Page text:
Effects of Consecutive Wideband Tympanometry Trials on Energy Absorbance Measures of the Middle Ear Purpose Wideband acoustic immittance (WAI) is a new technique for assessing middle ear transfer function. It includes energy absorbance (EA) measures and can be acquired with the ear canal pressure varied, known as wideband tympanometry (WBTymp). The authors of this study aimed to investigate effects of consecutive WBTymp testing on ... Research Article
Research Article  |   October 01, 2014
Effects of Consecutive Wideband Tympanometry Trials on Energy Absorbance Measures of the Middle Ear
 
Author Affiliations & Notes
  • Laina M. Burdiek
    Wichita State University, Wichita, Kansas
  • Xiao-Ming Sun
    Wichita State University, Wichita, Kansas
  • Disclosure: The authors have declared that no competing interests existed at the time of publication.
    Disclosure: The authors have declared that no competing interests existed at the time of publication.×
  • Correspondence to Xiao-Ming Sun: xiao-ming.sun@wichita.edu
  • Editor: Nancy Tye-Murray
    Editor: Nancy Tye-Murray×
  • Associate Editor: Todd Ricketts
    Associate Editor: Todd Ricketts×
Article Information
Hearing Disorders / Hearing / Research Articles
Research Article   |   October 01, 2014
Effects of Consecutive Wideband Tympanometry Trials on Energy Absorbance Measures of the Middle Ear
Journal of Speech, Language, and Hearing Research, October 2014, Vol. 57, 1997-2004. doi:10.1044/2014_JSLHR-H-13-0344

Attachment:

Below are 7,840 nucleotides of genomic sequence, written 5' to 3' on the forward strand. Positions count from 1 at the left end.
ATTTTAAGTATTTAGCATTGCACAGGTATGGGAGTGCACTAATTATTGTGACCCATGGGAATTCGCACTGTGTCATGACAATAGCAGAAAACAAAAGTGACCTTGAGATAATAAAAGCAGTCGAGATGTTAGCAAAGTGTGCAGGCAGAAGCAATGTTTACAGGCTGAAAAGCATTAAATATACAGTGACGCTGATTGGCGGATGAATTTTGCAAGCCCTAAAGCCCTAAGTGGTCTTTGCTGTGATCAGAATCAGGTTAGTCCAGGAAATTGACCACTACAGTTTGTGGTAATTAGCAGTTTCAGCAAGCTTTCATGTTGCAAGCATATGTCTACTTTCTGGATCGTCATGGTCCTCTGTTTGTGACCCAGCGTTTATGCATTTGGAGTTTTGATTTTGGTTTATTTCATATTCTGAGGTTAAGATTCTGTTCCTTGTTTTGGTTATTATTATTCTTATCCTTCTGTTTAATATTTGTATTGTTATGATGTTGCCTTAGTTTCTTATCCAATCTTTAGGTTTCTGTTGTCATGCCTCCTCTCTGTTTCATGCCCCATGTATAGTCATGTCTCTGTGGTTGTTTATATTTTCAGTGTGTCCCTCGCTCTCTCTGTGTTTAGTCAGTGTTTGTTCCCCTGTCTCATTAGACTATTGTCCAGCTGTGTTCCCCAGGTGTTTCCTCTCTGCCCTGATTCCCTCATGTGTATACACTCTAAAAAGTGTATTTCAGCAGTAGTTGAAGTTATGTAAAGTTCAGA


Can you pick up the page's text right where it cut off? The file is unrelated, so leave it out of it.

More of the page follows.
History: Received December 30, 2013 , Revised April 8, 2014 , Accepted April 30, 2014
 
Journal of Speech, Language, and Hearing Research, October 2014, Vol. 57, 1997-2004. doi:10.1044/2014_JSLHR-H-13-0344
History: Received December 30, 2013; Revised April 8, 2014; Accepted April 30, 2014
Web of Science® Times Cited: 1

Purpose Wideband acoustic immittance (WAI) is a new technique for assessing middle ear transfer function. It includes energy absorbance (EA) measures and can be acquired with the ear canal pressure varied, known as wideband tympanometry (WBTymp). The authors of this study aimed to investigate effects of consecutive WBTymp testing on EA.

Method Data were collected in 29 young adults with normal hearing and middle ear status. Before and after 8 successive WBTymp runs, EA was also measured at ambient pressure. Subsequently, two 226-Hz tympanometry tests were performed.

Results EA systematically changed over the WBTymp trials in a frequency-specific manner: increase for low frequencies (below 1.5 kHz) and decrease for high frequencies (around 2 kHz and 5 to 6 kHz). The changes, although small, were significant. Much larger EA changes were measured at ambient pressure. The test–retest difference of 226-Hz tympanogram measures was much smaller than previously reported.

Conclusion Consecutive tympanometry testing alters EA measures of the middle ear. This phenomenon could be mainly attributed to change in stiffness at the eardrum, called tympanometric preconditioning. This also has effects on baseline WBTymp outcomes. This effect should be taken into account as a procedural variable in both research and clinical applications of WAI measurements.

Acknowledgments
The Department of Communication Sciences and Disorders at Wichita State University supported Laina M. Burdiek's doctorate of audiology research project in the form of a graduate assistantship. Preliminary accounts of this work were presented at the 10th Annual Capitol Graduate Research Summit (Topeka, KS, February 2013), at the American Academy of Auditory Annual Convention (Anaheim, CA, April 2013), and at the 9th Annual Symposium on Graduate Research and Scholarly Projects (Wichita State University, April 2013).
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